In a backhanded way the difficulties are indicated by the few examples of the Beautiful given in the "Ethic" as compared to the many examples of the Unbeautiful, the latter including egocentrism, oppression, exploitation, fanaticism, slums, poverty, overpopulation, pollution, denuded land, distracting noise. All people perceive the ugly more or less clearly, giving the lie to those who claim that ugliness is in the eye of the beholder. But by what touchstone can beauty and the activities that will nurture it and spread its aura everywhere be discovered?
The thumbnail summary of the "Ethic" reads: "Every person shall strive to protect and enhance the beautiful everywhere his or her impact is felt..." Then, continuing, a proximate end is proposed, to be pursued until a conception of the Beautiful is developed and widely accepted by everyone: " and to maintain or increase the functional diversity of the environment in general." Thus, functional diversity is to be the surrogate for beauty until the real thing comes along.
At this point I have trouble, and not just because unbeautiful jargon is introduced. Is there no better compass to point us toward the Beautiful than "functional diversity"? I think there is, in the concept of Health whose root is wholeness and whose meaning is dynamic harmoniousness.
Today agreement is widespread on the importance of beliefs to that which is perceived. In the words of the young geologist, newly instructed in the theory of plate tectonics, "l wouldn't have seen it if I hadn't believed it." Society's paradigms or belief systems are fitted like spectacles on each little citizen by parents and teachers, filtering and constraining the way reality is sensed and interpreted. It may be that the simplest sensations from nature are relatively unfiltered sunsets and rainbows, waves lapping on the beach or the susurration of wind in the pines. These immediately satisfy the senses, and have no need of a remoter charm by thought supplied. Maturer perceptions of beauty, however, require that the seeing eye be directed by ecological paradigms of organic wholeness, developmental integrity, vital health.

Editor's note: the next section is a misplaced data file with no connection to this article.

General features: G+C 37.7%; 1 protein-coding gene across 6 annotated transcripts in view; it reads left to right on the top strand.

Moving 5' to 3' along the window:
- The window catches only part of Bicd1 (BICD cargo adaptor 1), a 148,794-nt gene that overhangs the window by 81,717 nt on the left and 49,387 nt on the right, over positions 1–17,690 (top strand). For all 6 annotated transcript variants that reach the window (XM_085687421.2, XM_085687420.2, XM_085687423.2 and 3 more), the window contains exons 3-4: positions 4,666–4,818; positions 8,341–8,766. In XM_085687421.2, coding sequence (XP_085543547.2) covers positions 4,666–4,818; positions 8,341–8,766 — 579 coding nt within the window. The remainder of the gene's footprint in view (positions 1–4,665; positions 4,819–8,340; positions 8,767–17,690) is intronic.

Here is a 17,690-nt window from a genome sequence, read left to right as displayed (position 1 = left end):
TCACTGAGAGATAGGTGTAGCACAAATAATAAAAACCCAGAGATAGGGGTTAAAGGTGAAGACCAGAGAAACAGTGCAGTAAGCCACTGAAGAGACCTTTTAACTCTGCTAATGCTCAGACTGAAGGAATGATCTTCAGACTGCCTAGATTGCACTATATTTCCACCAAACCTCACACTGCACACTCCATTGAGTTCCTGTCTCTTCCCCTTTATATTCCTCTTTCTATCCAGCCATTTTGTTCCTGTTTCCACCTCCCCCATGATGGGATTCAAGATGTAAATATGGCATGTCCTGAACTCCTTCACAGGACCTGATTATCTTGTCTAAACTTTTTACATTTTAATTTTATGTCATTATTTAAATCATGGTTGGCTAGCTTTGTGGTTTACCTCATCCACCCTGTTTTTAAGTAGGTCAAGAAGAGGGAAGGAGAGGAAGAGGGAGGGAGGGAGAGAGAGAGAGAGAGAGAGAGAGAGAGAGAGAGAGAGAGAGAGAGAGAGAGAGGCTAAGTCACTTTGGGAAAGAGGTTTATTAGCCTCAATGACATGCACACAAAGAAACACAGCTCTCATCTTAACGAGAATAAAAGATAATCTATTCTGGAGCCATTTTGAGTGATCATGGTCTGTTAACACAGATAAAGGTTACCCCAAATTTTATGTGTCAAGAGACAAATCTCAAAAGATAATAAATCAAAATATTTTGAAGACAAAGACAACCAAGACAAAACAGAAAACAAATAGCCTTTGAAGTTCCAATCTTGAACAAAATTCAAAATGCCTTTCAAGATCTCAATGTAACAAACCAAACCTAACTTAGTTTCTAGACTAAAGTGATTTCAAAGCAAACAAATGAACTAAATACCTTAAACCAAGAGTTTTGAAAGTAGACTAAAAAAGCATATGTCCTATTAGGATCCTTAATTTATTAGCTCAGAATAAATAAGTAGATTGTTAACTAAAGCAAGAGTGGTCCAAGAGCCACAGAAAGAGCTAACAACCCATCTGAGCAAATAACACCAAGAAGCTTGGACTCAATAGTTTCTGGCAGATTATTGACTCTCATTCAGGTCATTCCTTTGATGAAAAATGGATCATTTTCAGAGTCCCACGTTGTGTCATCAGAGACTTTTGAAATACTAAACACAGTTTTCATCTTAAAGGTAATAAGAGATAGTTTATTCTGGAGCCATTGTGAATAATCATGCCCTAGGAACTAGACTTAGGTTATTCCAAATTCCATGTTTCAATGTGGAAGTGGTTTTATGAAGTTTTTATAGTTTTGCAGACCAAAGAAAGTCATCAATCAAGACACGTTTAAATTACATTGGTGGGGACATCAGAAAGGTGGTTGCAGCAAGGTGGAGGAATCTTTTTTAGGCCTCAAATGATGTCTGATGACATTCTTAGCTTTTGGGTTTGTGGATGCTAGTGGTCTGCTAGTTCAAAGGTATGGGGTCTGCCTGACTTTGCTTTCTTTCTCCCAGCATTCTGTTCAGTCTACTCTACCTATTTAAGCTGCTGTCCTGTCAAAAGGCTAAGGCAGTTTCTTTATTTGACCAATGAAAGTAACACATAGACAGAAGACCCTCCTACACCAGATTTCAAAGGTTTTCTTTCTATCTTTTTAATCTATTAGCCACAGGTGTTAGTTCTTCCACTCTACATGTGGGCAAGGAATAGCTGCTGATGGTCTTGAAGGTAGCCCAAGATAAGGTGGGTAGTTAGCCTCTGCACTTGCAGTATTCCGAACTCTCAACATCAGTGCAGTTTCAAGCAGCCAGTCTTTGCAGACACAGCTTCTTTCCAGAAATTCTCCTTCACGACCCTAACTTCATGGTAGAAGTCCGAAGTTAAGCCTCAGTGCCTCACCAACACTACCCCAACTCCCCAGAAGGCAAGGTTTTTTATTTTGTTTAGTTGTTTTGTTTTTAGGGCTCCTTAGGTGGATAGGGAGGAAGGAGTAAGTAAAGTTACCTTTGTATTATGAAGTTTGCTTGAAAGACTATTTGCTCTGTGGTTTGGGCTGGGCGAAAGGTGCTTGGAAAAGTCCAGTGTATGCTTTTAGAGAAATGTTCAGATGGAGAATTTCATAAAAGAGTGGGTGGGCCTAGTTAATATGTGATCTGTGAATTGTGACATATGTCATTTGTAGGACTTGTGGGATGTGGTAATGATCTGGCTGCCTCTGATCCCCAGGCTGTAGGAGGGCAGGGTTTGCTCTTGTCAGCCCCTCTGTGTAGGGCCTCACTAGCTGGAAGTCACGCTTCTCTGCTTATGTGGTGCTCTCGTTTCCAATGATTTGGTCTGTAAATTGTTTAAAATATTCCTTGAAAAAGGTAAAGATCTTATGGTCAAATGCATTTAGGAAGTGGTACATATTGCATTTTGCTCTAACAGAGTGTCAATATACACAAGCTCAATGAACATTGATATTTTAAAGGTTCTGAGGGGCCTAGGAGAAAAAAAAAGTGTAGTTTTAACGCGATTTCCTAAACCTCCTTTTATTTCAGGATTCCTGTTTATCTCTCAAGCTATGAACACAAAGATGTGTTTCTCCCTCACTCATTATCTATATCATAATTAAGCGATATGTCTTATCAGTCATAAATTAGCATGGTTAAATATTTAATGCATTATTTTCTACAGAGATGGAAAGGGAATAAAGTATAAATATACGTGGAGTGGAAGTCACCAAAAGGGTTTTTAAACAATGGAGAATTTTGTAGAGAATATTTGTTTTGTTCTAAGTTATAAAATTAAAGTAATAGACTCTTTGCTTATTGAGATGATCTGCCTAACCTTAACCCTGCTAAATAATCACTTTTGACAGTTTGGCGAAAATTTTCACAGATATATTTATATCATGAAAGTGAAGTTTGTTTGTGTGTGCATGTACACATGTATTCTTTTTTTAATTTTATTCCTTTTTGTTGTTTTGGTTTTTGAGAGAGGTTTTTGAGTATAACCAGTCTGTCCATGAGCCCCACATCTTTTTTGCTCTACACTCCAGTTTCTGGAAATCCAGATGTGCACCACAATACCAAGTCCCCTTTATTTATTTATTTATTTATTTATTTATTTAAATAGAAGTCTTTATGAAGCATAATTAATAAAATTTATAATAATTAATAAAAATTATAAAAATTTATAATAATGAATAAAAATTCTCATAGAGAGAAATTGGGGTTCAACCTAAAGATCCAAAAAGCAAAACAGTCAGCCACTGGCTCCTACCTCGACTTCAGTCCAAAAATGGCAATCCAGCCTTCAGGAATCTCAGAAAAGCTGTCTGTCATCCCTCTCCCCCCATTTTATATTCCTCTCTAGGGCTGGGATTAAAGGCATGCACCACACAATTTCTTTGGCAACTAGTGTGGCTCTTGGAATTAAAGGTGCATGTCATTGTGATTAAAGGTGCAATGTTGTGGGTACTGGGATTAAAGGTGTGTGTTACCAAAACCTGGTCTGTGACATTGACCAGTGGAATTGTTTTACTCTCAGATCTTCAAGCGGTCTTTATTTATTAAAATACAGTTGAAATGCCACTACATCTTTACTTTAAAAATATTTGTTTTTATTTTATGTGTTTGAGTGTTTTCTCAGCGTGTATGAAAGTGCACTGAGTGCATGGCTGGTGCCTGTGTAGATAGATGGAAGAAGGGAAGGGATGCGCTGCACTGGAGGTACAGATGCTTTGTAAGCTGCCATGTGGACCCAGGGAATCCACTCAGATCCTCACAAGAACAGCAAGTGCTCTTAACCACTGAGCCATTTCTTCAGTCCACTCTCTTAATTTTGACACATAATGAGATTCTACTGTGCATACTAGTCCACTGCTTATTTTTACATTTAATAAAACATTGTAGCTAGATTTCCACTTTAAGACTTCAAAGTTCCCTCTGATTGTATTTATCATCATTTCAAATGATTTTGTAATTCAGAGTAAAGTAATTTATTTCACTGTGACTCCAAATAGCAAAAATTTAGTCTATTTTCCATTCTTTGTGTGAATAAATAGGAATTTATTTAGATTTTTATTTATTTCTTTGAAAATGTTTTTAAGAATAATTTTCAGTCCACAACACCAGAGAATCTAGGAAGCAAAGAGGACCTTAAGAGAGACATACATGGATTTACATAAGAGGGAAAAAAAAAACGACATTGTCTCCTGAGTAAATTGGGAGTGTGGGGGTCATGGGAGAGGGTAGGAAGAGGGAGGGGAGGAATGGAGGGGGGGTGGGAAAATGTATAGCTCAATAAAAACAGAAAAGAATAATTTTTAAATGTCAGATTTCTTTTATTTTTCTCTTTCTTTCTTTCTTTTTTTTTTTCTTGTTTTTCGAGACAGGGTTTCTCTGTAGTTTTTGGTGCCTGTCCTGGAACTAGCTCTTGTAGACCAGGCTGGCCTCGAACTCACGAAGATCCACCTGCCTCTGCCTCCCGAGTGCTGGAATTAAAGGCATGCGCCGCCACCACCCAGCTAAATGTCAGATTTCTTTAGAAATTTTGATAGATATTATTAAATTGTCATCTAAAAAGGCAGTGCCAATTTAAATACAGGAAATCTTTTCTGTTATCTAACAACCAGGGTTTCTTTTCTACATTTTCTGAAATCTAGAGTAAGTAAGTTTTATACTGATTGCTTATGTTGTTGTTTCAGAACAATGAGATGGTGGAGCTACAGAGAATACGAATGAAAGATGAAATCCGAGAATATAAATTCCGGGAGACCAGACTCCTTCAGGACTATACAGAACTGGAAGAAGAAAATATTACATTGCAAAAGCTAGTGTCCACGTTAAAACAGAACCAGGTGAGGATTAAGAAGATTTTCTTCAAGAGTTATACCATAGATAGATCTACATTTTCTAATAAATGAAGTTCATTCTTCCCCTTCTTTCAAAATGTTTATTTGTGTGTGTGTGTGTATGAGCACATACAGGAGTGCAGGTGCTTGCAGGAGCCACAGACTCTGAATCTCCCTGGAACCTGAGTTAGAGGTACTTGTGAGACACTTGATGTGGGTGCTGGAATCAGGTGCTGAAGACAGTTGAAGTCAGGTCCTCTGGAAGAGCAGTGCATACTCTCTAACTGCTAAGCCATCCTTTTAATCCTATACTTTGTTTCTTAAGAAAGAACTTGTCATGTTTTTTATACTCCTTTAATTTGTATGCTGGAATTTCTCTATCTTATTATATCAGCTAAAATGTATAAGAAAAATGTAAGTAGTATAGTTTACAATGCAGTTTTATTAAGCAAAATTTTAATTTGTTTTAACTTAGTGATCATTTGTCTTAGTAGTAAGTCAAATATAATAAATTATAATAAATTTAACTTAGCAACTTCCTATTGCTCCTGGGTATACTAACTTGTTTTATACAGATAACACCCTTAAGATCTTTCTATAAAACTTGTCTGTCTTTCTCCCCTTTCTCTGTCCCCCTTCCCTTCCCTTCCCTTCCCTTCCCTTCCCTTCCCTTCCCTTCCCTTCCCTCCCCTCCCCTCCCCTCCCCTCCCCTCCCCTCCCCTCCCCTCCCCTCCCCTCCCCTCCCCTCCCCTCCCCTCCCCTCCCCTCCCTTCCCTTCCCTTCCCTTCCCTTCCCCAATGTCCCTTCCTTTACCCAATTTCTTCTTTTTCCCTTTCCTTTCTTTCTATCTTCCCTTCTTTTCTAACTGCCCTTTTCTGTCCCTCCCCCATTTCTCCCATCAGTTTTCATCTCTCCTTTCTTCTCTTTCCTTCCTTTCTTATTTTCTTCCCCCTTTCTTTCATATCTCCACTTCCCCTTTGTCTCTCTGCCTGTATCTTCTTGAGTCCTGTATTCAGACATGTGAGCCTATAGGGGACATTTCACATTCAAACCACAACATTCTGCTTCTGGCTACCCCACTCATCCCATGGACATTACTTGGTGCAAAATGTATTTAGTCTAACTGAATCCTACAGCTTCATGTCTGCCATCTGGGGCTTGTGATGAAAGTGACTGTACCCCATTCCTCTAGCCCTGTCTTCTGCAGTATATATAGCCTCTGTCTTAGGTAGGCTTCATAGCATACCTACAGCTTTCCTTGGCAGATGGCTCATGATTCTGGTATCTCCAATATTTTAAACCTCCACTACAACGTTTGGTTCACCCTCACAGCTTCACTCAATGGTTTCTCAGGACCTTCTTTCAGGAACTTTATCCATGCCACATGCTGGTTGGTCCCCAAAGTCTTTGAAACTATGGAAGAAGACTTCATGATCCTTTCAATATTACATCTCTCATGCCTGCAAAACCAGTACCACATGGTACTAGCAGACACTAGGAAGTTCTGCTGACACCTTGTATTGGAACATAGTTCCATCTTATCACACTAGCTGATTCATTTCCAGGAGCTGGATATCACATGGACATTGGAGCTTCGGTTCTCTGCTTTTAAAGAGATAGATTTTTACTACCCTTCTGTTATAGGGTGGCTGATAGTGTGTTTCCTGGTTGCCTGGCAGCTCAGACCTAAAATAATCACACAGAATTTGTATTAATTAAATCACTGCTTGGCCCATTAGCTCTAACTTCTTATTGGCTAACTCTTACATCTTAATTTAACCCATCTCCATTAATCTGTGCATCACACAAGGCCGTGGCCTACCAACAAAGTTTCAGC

Hope is offered for those who find current ethical systems too anthropocentric, too humanistically inturned and therefore destructive of the world, but who have faith that moral conduct can be broadened to a constructive mode within which humanity is accommodated and integrated through devotion to Beauty, interpreted as health, haleness, wholeness, holiness at the supra-organism levels of place, region, and biosphere. Indeed, the paradigm of beauty-health-wholeness finds clearer support in nature at the supra-organism levels of organization than in the human species, for the very good ecological reason that humanity, divorced from the world environment, is obviously incomplete.
What must strongly be disbelieved, following Albert Schweitzer, is that ethics speaks only to the world of interpersonal affairs rather than to the world of all creation. Once humans see themselves as integral parts of the natural world rather than separate from it, an ethic that embraces that wider environment ceases to be optional. On the other hand, grave doubts attend those prudential ethical systems that view preservation of the world as nothing more than a necessary expedient for saving the human race.
Unfortunately, the paradigms, the belief systems, that can make Beauty the sturdy guardian of the world are neither widely disseminated nor strongly entertained. The idea of a healthy humanity-enveloping ecological system whose magnificent design reflects several billion years of continuous and continuing organic development is, to the majority, an irrelevant fairy tale. For most people the prime realities of the world, demanding all waking attention, are the fictional symbols of an economics that has forgotten its "eco" roots. Nor have ecologists, whose roots are also in the "eco" Earth home, been outstandingly helpful. By and large they have paid slight attention to the holistic quality of existence, preferring to promulgate a dogmatic, organism-centred, neo-Darwinian view of competitive evolution that translates socially into the very unbeauties that plague all cultures of the world where the western influence is felt.
At this stage of fumbling for concepts that can help people to be recreators of a healthy and comely biosphere, healers and beauticians of the Earth, cosmeticians of the cosmos, it makes good sense to turn a deaf ear to the science-minded, those blinded by facts, brimful of know-how, and rather to seek guidance from seers who have attempted to unclutter their minds of conventional paradigms.
Let us practice looking beyond the human
species, while ruminating on the words of the likes of Robinson Jeffers: